It can sometimes be daunting to decipher a garments green cred. This is especially true as technological advances continue to introduce a new generation of eco-fabrics. Modal is one such semi-synthetic fibre, finding fame in the age of activewear.
With the increased demand for breathable and absorbent fabrics in everyday life, this cotton alternative is used in the manufacture of underwear, pyjamas, bathrobes, bed sheets and more. Although many brands use modal as a green alternative, the fabric may not be as sustainable a choice as you’ve been lead to believe.
What do we mean by modal?
Modal fibre is the generic name for a semi-synthetic rayon, which was originally developed in Japan in 1951. Today one of the best-known producers of modal is the Austrian company Lenzing AG, who market their version under the name Lenzing Modal®. Lenzing Modal is protected by a global certification system which is registered worldwide.
With the rise in popularity of fashionable activewear, this soft and stretchy fabric is more in demand than ever. It has lead to manufacturers producing various forms of Modal to suit demand.
What is modal and how is it made?
Breathable and silky smooth to the touch, modal is around 50% more water-absorbent per unit volume than cotton. Boasting similar properties to other cellulose fibres, it’s designed to absorb the dye and stay colour-fast when washed in warm water, making it a popular choice in the manufacture of underwear and activewear alike.
With an impressive resistance to shrinkage and pilling, it’s worth noting that modal may be used on its own or in a textile blend.The manufacturing process involves spinning reconstituted cellulose from beech trees. The wood fibres are pulped into liquid form and then forced through tiny holes, creating the fibre. This is then woven together to make the modal fabric.
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How does modal impact the environment?
Lenzing has developed innovative environmental processes for the manufacture of Lenzing Modal which are not commercially available to others. These non-toxic technologies have allowed Lenzing to recover up to 95% of Modal’s production materials, minimising emissions and conserving resources.
The environmental footprint of Lenzing Modal is a positive one – it’s carbon-neutral, requires less land per tonne than cotton fibres and has a water consumption level that’s ten to twenty times less than that of cotton. Many brands, therefore, see Modal as an eco-friendly choice.
So why then has modal received a lower Class D rating from materials experts Made-By?
Made-By is a leading expert in the sustainability impacts of fibres. Their widely respected Environmental Benchmark for Fibres ranks fibres for their sustainability impact – Class A have the least negative impact and Class E the most. Whilst the trademarked Lenzing Modal is harvested from sustainably managed beech tree plantations in Austria and surrounding European countries, the origins of other modal fibres on the market are often less transparent. For example, less reputable manufacturers have been accused by the Rainforest Action Network of forest destruction in Indonesia. According to sustainable fashion commentator Summer Edwards, “modal that has been produced in Indonesia is known to be manufactured with plantation woodstock that is grown in areas of rainforest that have been clear-felled to make way for monocrop timber plantations”. Modal garments manufactured in China are often made with Indonesian modal.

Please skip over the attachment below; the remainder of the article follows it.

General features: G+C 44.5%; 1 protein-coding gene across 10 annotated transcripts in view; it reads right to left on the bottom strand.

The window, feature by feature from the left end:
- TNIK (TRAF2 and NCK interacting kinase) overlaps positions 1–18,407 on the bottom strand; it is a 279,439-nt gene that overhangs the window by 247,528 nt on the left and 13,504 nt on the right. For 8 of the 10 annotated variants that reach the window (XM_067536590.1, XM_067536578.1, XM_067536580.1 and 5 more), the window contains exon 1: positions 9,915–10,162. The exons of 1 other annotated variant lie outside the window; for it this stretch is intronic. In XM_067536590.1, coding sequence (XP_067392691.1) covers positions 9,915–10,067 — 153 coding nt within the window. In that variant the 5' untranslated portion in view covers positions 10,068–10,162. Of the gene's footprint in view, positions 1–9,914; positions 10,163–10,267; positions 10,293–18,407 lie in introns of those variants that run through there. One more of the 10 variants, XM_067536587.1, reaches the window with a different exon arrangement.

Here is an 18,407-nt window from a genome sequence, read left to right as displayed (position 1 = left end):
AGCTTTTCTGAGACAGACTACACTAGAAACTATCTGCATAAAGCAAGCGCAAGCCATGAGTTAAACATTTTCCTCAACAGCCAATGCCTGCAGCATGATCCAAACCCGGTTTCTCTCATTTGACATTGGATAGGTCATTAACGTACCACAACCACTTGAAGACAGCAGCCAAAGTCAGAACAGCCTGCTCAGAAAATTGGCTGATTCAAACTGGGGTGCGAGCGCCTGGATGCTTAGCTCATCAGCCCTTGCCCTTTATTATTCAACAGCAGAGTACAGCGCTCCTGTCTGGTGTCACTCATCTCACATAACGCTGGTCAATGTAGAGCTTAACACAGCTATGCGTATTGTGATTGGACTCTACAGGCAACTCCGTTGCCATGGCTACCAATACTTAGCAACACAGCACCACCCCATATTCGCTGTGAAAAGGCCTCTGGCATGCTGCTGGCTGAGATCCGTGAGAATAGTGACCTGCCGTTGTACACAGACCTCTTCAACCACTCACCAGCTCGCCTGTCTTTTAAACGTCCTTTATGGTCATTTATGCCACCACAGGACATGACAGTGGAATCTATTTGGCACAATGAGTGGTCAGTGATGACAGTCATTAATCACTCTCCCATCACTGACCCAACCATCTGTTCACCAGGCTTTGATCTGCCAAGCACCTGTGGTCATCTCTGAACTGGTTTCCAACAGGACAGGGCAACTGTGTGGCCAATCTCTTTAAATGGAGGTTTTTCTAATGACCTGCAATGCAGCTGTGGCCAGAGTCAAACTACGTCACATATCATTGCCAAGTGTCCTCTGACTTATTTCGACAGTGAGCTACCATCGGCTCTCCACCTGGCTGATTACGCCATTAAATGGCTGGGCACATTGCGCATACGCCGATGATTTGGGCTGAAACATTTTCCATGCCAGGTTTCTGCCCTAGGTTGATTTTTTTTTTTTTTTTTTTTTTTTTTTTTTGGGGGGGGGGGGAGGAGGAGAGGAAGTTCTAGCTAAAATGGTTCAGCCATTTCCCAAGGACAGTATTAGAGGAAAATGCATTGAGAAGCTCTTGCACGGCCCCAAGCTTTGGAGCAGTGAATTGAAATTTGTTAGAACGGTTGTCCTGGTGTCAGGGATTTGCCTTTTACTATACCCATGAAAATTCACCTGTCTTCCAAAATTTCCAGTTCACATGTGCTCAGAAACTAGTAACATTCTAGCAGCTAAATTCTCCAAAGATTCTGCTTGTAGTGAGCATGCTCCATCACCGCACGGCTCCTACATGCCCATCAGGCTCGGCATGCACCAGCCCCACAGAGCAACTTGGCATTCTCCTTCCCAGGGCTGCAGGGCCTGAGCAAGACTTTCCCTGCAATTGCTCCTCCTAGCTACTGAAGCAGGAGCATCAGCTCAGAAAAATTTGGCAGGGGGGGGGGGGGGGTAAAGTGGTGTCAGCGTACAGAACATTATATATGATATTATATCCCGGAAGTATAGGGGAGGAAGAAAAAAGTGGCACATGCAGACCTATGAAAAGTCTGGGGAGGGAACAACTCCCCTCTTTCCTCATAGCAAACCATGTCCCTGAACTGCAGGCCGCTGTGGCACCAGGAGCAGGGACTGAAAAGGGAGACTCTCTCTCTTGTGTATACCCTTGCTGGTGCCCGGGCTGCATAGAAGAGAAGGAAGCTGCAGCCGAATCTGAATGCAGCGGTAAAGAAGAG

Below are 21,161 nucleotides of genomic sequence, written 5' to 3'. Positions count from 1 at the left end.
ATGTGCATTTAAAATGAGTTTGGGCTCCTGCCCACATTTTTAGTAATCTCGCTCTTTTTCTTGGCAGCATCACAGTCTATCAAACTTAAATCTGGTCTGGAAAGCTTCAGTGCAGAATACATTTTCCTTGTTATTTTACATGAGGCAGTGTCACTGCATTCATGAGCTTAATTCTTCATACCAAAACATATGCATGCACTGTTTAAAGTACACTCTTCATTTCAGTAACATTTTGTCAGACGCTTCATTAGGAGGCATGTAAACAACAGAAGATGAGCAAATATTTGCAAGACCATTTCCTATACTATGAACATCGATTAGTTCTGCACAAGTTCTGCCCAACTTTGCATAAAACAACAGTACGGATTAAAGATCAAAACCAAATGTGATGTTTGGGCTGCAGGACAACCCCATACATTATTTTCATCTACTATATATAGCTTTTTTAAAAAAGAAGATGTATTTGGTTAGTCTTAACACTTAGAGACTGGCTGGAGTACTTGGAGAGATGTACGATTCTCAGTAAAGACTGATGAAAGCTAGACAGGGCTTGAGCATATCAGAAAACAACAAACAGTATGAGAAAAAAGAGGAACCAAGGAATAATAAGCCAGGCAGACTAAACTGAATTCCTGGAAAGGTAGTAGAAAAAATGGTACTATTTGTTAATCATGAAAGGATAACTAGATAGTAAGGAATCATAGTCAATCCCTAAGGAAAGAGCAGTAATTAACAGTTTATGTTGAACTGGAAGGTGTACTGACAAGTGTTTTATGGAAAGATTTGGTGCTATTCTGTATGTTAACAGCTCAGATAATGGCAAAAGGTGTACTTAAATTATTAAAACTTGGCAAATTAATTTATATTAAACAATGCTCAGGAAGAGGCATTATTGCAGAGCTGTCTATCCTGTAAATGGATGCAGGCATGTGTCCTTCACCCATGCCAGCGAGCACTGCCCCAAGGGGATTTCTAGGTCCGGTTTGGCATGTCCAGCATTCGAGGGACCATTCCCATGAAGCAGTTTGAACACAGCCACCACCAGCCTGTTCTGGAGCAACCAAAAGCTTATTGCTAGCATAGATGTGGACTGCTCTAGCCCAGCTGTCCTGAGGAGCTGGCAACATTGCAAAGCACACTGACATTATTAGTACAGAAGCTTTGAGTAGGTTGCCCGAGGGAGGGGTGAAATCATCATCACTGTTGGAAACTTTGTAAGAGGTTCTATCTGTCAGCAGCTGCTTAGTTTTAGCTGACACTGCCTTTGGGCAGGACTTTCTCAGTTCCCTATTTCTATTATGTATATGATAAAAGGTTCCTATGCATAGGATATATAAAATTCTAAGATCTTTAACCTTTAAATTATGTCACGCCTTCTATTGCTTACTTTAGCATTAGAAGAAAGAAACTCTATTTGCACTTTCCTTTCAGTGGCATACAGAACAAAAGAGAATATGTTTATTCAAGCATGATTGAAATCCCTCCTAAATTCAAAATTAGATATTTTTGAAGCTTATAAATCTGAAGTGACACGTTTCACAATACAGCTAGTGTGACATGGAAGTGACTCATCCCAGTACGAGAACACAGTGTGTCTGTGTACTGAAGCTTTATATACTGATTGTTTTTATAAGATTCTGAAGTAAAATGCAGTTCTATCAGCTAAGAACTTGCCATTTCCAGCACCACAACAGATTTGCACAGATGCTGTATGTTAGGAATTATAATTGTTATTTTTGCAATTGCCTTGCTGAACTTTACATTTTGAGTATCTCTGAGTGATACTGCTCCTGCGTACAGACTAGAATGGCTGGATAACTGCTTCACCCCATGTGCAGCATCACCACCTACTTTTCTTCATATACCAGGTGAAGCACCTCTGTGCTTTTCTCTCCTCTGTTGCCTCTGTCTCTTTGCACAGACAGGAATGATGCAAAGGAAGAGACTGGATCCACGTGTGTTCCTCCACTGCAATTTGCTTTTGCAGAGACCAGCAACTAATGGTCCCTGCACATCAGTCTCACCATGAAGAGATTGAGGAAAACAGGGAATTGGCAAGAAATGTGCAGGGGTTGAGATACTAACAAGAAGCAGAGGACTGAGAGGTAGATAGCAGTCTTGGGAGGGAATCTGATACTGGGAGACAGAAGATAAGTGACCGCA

A key factor in all of this is that Lenzing does not produce ready to wear fabrics. Instead, the company sells yarns to mills and manufacturers who in turn make fabrics. The environmental impact involved in weaving fibres into fabrics can be significant, with conventional methods using high levels of water and chemicals.
It is important to consider both the fibre and the weaving, cutting and transportation process when thinking about the sustainability of a fabric. Be sure to choose brands with transparent production processes to make sure you’re making the most ethical choice.
Here are some brands using modal that we’ve rated as ‘Good’ in the Good On You app:
Poppy Tee in Bottle Green | Ships internationally from Australia
NICO carries a great range of mix and match basics, swimwear and underwear. They’ve demonstrated their commitment to sustainability and transparency. In fact, NICO was the first underwear brand to achieve Ethical Clothing Australia accreditation. They use Lenzing Modal in a range of items, with a portion of the modal knitted and dyed in Australia.
Threads 4 Thought
Modal Pullover Hoodie in Blue Night | Ships within the USA only
Threads 4 Thought is an American casual and activewear brand that cares about its workers and the environment. They employ manufacturers who are either Fairtrade certified or Worldwide Responsible Accredited Production (WRAP) certified. You can find a wide range of hoodies, tops and dresses made from Lenzing Modal.
Ken The Label
Briefs, Bras and Bodysuits | Ships internationally from Australia
Ken produces lingerie and loungewear with functional and attractive silhouettes. They use Lenzing Modal in many of their pieces, combined with elastane and silk. Ken knits, dyes, cuts, sews and packs all their designs in Melbourne, Australia.
Stanley & Stella
Pocket Rada Tee | Ships to Australia and New Zealand only
Stanley & Stella use Lenzing Modal alongside GOTS certified organic cotton and recycled polyester. They’ve taken substantial steps to reduce their climate impact, including reducing water use and complying with the OEKO-TEX® Standard 100 on chemical use.
Editor’s note: Ratings are correct at time of publication.